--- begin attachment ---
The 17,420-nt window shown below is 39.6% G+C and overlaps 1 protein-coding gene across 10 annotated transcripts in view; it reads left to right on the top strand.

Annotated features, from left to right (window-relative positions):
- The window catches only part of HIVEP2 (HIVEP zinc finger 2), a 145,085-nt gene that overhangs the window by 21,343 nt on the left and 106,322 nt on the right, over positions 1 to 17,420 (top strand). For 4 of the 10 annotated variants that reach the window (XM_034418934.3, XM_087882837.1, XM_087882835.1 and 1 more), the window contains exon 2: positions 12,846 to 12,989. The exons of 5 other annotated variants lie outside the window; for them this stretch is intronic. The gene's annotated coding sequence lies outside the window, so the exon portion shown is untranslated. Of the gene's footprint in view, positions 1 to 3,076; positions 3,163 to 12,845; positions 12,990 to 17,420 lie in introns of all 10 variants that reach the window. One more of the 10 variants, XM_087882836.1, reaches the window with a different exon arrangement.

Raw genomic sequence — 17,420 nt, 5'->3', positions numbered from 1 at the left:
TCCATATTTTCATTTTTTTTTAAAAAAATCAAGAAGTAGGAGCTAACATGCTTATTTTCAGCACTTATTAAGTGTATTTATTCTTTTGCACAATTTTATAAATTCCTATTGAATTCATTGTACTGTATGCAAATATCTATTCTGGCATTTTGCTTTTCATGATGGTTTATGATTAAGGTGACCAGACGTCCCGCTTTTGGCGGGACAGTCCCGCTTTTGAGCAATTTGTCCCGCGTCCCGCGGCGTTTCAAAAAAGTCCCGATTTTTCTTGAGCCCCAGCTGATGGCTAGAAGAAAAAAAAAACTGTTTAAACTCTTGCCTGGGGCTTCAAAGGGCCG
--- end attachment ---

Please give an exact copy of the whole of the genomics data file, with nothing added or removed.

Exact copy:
The 17,420-nt window shown below is 39.6% G+C and overlaps 1 protein-coding gene across 10 annotated transcripts in view; it reads left to right on the top strand.

Annotated features, from left to right (window-relative positions):
- The window catches only part of HIVEP2 (HIVEP zinc finger 2), a 145,085-nt gene that overhangs the window by 21,343 nt on the left and 106,322 nt on the right, over positions 1 to 17,420 (top strand). For 4 of the 10 annotated variants that reach the window (XM_034418934.3, XM_087882837.1, XM_087882835.1 and 1 more), the window contains exon 2: positions 12,846 to 12,989. The exons of 5 other annotated variants lie outside the window; for them this stretch is intronic. The gene's annotated coding sequence lies outside the window, so the exon portion shown is untranslated. Of the gene's footprint in view, positions 1 to 3,076; positions 3,163 to 12,845; positions 12,990 to 17,420 lie in introns of all 10 variants that reach the window. One more of the 10 variants, XM_087882836.1, reaches the window with a different exon arrangement.

Raw genomic sequence — 17,420 nt, 5'->3', positions numbered from 1 at the left:
TCCATATTTTCATTTTTTTTTAAAAAAATCAAGAAGTAGGAGCTAACATGCTTATTTTCAGCACTTATTAAGTGTATTTATTCTTTTGCACAATTTTATAAATTCCTATTGAATTCATTGTACTGTATGCAAATATCTATTCTGGCATTTTGCTTTTCATGATGGTTTATGATTAAGGTGACCAGACGTCCCGCTTTTGGCGGGACAGTCCCGCTTTTGAGCAATTTGTCCCGCGTCCCGCGGCGTTTCAAAAAAGTCCCGATTTTTCTTGAGCCCCAGCTGATGGCTAGAAGAAAAAAAAAACTGTTTAAACTCTTGCCTGGGGCTTCAAAGGGCCG